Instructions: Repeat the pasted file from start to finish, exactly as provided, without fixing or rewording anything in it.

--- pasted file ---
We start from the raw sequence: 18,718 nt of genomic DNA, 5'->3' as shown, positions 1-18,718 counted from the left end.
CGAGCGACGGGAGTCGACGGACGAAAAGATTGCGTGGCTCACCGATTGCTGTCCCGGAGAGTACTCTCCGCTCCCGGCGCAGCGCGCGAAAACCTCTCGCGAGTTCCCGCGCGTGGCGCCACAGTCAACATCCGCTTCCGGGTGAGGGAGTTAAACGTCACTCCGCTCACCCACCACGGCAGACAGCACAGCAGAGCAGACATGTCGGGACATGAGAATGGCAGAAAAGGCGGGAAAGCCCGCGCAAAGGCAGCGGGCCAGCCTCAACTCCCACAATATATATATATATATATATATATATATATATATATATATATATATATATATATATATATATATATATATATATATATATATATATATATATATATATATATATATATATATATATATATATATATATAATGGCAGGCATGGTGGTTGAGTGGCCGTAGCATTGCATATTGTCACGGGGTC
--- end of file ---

We start from the raw sequence: 18,718 nt of genomic DNA, 5'->3' as shown, positions 1-18,718 counted from the left end.
CGAGCGACGGGAGTCGACGGACGAAAAGATTGCGTGGCTCACCGATTGCTGTCCCGGAGAGTACTCTCCGCTCCCGGCGCAGCGCGCGAAAACCTCTCGCGAGTTCCCGCGCGTGGCGCCACAGTCAACATCCGCTTCCGGGTGAGGGAGTTAAACGTCACTCCGCTCACCCACCACGGCAGACAGCACAGCAGAGCAGACATGTCGGGACATGAGAATGGCAGAAAAGGCGGGAAAGCCCGCGCAAAGGCAGCGGGCCAGCCTCAACTCCCACAATATATATATATATATATATATATATATATATATATATATATATATATATATATATATATATATATATATATATATATATATATATATATATATATATATATATATATATATATATATATATATATATAATGGCAGGCATGGTGGTTGAGTGGCCGTAGCATTGCATATTGTCACGGGGTC